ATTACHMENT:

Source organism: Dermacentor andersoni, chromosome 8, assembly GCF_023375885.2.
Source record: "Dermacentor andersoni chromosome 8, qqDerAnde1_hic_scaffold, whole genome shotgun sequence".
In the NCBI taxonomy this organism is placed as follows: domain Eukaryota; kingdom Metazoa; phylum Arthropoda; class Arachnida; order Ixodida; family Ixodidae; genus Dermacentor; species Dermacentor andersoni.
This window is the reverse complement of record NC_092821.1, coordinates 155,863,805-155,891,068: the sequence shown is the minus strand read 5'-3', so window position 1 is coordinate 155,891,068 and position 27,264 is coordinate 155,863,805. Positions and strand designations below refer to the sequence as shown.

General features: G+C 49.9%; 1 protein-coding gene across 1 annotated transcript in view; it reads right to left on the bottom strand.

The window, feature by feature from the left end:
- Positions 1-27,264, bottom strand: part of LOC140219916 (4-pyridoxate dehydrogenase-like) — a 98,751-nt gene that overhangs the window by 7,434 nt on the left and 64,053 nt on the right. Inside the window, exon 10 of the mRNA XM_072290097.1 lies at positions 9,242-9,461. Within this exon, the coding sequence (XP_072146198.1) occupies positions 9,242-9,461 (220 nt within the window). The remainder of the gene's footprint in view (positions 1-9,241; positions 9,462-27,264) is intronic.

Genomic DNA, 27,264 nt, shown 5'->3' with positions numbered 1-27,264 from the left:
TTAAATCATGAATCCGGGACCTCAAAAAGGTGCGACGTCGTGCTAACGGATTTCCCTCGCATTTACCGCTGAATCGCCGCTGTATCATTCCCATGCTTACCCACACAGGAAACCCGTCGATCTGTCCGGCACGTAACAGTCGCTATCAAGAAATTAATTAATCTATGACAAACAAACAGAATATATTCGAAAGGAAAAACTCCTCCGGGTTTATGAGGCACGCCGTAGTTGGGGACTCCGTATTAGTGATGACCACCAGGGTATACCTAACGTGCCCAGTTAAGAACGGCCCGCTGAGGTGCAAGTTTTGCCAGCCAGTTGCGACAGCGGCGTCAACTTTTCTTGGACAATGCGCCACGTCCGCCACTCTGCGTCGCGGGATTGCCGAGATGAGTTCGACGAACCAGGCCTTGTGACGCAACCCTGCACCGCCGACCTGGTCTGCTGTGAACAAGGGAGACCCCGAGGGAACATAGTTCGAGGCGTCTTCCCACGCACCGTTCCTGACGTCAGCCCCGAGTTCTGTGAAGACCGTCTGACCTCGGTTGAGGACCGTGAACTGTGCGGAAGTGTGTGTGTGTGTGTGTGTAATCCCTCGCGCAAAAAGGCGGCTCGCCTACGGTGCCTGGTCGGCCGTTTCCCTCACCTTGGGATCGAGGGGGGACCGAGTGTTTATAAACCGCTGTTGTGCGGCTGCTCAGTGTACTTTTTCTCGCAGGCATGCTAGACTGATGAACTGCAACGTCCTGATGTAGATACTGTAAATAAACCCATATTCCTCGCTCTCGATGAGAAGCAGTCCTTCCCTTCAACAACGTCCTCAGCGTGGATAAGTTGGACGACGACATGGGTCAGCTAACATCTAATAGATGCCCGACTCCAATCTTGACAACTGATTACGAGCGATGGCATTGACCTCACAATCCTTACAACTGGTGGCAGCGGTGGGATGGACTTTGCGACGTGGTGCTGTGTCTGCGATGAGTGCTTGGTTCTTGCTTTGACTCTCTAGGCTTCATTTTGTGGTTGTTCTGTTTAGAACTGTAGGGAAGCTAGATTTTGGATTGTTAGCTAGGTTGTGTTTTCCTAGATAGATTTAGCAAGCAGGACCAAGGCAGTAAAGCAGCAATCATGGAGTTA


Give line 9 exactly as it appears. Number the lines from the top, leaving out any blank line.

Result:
TTAAATCATGAATCCGGGACCTCAAAAAGGTGCGACGTCGTGCTAACGGATTTCCCTCGCATTTACCGCTGAATCGCCGCTGTATCATTCCCATGCTTACCCACACAGGAAACCCGTCGATCTGTCCGGCACGTAACAGTCGCTATCAAGAAATTAATTAATCTATGACAAACAAACAGAATATATTCGAAAGGAAAAACTCCTCCGGGTTTATGAGGCACGCCGTAGTTGGGGACTCCGTATTAGTGATGACCACCAGGGTATACCTAACGTGCCCAGTTAAGAACGGCCCGCTGAGGTGCAAGTTTTGCCAGCCAGTTGCGACAGCGGCGTCAACTTTTCTTGGACAATGCGCCACGTCCGCCACTCTGCGTCGCGGGATTGCCGAGATGAGTTCGACGAACCAGGCCTTGTGACGCAACCCTGCACCGCCGACCTGGTCTGCTGTGAACAAGGGAGACCCCGAGGGAACATAGTTCGAGGCGTCTTCCCACGCACCGTTCCTGACGTCAGCCCCGAGTTCTGTGAAGACCGTCTGACCTCGGTTGAGGACCGTGAACTGTGCGGAAGTGTGTGTGTGTGTGTGTGTAATCCCTCGCGCAAAAAGGCGGCTCGCCTACGGTGCCTGGTCGGCCGTTTCCCTCACCTTGGGATCGAGGGGGGACCGAGTGTTTATAAACCGCTGTTGTGCGGCTGCTCAGTGTACTTTTTCTCGCAGGCATGCTAGACTGATGAACTGCAACGTCCTGATGTAGATACTGTAAATAAACCCATATTCCTCGCTCTCGATGAGAAGCAGTCCTTCCCTTCAACAACGTCCTCAGCGTGGATAAGTTGGACGACGACATGGGTCAGCTAACATCTAATAGATGCCCGACTCCAATCTTGACAACTGATTACGAGCGATGGCATTGACCTCACAATCCTTACAACTGGTGGCAGCGGTGGGATGGACTTTGCGACGTGGTGCTGTGTCTGCGATGAGTGCTTGGTTCTTGCTTTGACTCTCTAGGCTTCATTTTGTGGTTGTTCTGTTTAGAACTGTAGGGAAGCTAGATTTTGGATTGTTAGCTAGGTTGTGTTTTCCTAGATAGATTTAGCAAGCAGGACCAAGGCAGTAAAGCAGCAATCATGGAGTTA